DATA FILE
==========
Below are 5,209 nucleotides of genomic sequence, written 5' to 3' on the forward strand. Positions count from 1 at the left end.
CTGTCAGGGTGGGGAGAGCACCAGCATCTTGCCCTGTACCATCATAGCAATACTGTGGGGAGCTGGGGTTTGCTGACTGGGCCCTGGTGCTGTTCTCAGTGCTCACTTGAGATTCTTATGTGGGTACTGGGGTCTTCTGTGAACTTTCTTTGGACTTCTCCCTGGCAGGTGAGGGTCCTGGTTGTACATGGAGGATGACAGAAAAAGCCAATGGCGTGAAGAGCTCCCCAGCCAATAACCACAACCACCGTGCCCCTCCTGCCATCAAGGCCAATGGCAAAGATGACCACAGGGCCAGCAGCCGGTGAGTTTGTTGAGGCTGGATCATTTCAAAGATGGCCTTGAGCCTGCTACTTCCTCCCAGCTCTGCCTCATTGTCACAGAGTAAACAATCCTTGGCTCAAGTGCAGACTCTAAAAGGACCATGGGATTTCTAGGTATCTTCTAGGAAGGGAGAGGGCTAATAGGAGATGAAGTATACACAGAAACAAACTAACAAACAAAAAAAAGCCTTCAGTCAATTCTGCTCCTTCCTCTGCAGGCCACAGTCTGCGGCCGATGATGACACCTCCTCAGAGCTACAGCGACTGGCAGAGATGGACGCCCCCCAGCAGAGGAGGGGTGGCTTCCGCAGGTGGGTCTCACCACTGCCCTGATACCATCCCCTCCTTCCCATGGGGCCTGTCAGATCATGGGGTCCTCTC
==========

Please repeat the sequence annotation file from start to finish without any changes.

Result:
Below are 5,209 nucleotides of genomic sequence, written 5' to 3' on the forward strand. Positions count from 1 at the left end.
CTGTCAGGGTGGGGAGAGCACCAGCATCTTGCCCTGTACCATCATAGCAATACTGTGGGGAGCTGGGGTTTGCTGACTGGGCCCTGGTGCTGTTCTCAGTGCTCACTTGAGATTCTTATGTGGGTACTGGGGTCTTCTGTGAACTTTCTTTGGACTTCTCCCTGGCAGGTGAGGGTCCTGGTTGTACATGGAGGATGACAGAAAAAGCCAATGGCGTGAAGAGCTCCCCAGCCAATAACCACAACCACCGTGCCCCTCCTGCCATCAAGGCCAATGGCAAAGATGACCACAGGGCCAGCAGCCGGTGAGTTTGTTGAGGCTGGATCATTTCAAAGATGGCCTTGAGCCTGCTACTTCCTCCCAGCTCTGCCTCATTGTCACAGAGTAAACAATCCTTGGCTCAAGTGCAGACTCTAAAAGGACCATGGGATTTCTAGGTATCTTCTAGGAAGGGAGAGGGCTAATAGGAGATGAAGTATACACAGAAACAAACTAACAAACAAAAAAAAGCCTTCAGTCAATTCTGCTCCTTCCTCTGCAGGCCACAGTCTGCGGCCGATGATGACACCTCCTCAGAGCTACAGCGACTGGCAGAGATGGACGCCCCCCAGCAGAGGAGGGGTGGCTTCCGCAGGTGGGTCTCACCACTGCCCTGATACCATCCCCTCCTTCCCATGGGGCCTGTCAGATCATGGGGTCCTCTC